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Christie faces tough week with State of the State address Tuesday

The State Assembly plans to further investigate a political motive in 'Bridgegate,' and it could mean subpoenas for more of Christie’s "inner circle."
New Jersey Governor Chris Christie reacts during a news conference, Jan. 9, 2014 in Trenton, N.J.
New Jersey Governor Chris Christie reacts during a news conference, Jan. 9, 2014 in Trenton, N.J.

Another day, another headache for Republican New Jersey Governor Chris Christie.

The State Assembly is set to extend its investigation into whether lane closures on the George Washington Bridge were politically motivated, a move that could lead to subpoenas for more members of Christie’s inner circle.

New Jersey State Assembly Speaker-Elect Vincent Prieto said Saturday that he would convene a special legislative session in order to reauthorize subpoena power for the investigation. The committee's authority to issue subpoenas will expire on Tuesday, the last day of the legislative session, and also when Christie is scheduled to give his annual State of the State address.

After a nearly two-hour press conference on Thursday, his longest to date, Christie has stayed out of the public eye, leaving his Republican allies to defend him on the weekend's morning shows.

After shying away from commenting on "Bridgegate" as a whole, members of the Republican establishment offered Christie support on Sunday, perhaps suggesting the GOP is anxious to move on from the controversy as it gears up for 2016. Sen. John McCain, R-AZ, said on CNN's State of the Union that he admired Christie's stamina during his marathon press conference. "I thought he did an excellent job by the very lengthy press conference," McCain said. He continued, "I think he can now move on as long as another shoe doesn't drop."

Republican National Committee chair Reince Priebus echoed McCain when he appeared on Meet the Press: "He showed leadership. He held people accountable," Priebus said. "Americans are a very forgiving people."

Christie also got help from former New York City Mayor Rudy Giuliani, another official known for his abrasive political style. Speaking on This Week, Giuliani said that he didn't believe Christie would put his future political career at risk by lying about what he knew.

But Christie's silence the past few days has left room for more Democratic Mayors to come forward with allegations of their own. Some have even gone so far as to say that they too may have been targeted for retribution over endorsements, according to a Star-Ledger report. New Jersey Assemblyman John Wisniewski, the chair of the committee that has been investigating the traffic fiasco, told NBC News that Christie could face impeachment if it turns out he lied about knowing nothing about his subordinates' actions.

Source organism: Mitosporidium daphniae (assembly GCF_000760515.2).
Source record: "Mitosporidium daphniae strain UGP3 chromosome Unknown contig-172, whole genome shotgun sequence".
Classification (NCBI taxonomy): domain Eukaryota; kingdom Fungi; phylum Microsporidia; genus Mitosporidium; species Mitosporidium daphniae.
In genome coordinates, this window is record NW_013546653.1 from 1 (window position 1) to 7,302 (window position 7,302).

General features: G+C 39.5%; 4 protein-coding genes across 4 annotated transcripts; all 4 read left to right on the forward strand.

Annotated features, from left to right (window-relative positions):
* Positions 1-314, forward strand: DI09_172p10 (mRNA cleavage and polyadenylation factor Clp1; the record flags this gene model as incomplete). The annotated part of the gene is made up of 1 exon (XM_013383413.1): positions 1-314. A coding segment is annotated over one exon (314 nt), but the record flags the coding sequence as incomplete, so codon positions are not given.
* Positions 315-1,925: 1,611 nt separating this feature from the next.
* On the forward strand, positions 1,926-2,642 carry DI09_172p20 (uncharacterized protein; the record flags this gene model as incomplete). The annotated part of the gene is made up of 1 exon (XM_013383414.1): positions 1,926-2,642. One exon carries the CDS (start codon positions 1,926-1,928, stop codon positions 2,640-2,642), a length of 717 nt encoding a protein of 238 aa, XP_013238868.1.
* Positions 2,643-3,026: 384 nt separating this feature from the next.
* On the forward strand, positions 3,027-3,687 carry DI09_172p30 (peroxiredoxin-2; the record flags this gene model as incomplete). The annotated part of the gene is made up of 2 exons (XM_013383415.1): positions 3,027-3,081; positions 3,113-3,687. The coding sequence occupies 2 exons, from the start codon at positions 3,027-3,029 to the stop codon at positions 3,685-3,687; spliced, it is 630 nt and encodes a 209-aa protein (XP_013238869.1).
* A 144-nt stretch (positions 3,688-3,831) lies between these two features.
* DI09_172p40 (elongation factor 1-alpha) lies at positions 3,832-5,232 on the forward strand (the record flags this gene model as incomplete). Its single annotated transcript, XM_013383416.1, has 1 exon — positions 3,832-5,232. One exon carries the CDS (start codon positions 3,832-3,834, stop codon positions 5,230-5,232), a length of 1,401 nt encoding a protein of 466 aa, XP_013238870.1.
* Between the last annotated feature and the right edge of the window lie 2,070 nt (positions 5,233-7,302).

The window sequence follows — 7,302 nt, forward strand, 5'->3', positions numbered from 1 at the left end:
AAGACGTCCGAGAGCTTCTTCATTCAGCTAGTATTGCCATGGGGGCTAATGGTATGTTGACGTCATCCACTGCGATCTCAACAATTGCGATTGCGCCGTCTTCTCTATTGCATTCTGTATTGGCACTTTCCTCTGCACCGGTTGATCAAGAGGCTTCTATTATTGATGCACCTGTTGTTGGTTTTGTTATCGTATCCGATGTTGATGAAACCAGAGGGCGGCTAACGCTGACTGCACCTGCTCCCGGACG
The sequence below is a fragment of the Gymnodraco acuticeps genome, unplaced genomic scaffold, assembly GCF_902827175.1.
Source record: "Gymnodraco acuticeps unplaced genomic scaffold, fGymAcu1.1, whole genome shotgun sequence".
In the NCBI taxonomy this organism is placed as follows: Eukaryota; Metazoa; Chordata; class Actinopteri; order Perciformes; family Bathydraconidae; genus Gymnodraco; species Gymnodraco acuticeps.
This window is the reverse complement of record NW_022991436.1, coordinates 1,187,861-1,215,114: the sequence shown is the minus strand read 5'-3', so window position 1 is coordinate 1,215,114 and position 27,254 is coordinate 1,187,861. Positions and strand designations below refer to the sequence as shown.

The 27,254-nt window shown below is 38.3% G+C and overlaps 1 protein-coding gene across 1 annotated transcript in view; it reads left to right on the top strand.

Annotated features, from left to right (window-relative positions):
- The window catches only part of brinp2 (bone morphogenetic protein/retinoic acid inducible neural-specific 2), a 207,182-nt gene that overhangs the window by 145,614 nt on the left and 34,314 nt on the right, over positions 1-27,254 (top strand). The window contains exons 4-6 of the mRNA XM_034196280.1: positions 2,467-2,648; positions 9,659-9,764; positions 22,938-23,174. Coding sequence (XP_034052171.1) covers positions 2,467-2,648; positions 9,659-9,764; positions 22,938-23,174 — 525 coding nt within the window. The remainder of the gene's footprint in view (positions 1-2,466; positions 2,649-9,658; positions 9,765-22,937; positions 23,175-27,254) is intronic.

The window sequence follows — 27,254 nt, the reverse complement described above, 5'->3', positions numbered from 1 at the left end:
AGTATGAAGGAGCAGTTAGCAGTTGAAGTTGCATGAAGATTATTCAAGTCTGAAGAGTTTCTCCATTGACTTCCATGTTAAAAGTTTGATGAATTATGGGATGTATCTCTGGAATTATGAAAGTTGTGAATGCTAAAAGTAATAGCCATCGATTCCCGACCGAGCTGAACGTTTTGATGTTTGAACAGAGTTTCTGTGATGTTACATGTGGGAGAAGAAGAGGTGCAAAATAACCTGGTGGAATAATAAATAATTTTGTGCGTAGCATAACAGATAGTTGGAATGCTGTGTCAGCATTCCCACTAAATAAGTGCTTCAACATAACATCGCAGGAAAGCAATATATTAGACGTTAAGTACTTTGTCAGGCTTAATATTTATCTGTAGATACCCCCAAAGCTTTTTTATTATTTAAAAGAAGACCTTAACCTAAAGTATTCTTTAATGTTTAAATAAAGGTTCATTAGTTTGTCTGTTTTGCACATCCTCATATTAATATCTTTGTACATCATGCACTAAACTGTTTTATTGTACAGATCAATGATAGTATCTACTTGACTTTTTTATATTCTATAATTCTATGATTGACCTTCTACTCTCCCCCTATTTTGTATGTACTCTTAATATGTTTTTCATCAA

Documents released Friday also show that an email from Christie's appointee to the Port Authority, which called the lane closures "hasty and ill-advised" and questioned their legality, was forwarded to an adviser, Regina Egea, who Christie has tapped to be his chief of staff.

Christie's own second term legislative agenda could face serious hurdles if the bridge scandal continues to cast a shadow. Kevin O'Dowd, the former Christie chief of staff and nominee for Attorney General, saw his nomination hearing postponed. It has not yet been rescheduled.

Theories are still emerging about other possible motivations for the lane closures. On Sunday's Up with Steve Kornacki, Kornacki suggested that the real goal of the supposed study that snarled traffic was to threaten the future of a billion dollar development project currently underway in Fort Lee. Initial allegations focused on possible retaliation against Fort Lee Mayor Mark Sokolich for his refusal to endorse Christie during last year's Governor's race.

As the investigation continues to unfold, one thing is certain: if any concrete evidence that Christie had knowledge of what happened during those four days in September does come to light, his political future is on much shakier ground.

“He’s taken the complete risk that his political career is over," Giuliani said. "I don’t think he’d do that if there’s any suggestion he knew about this.”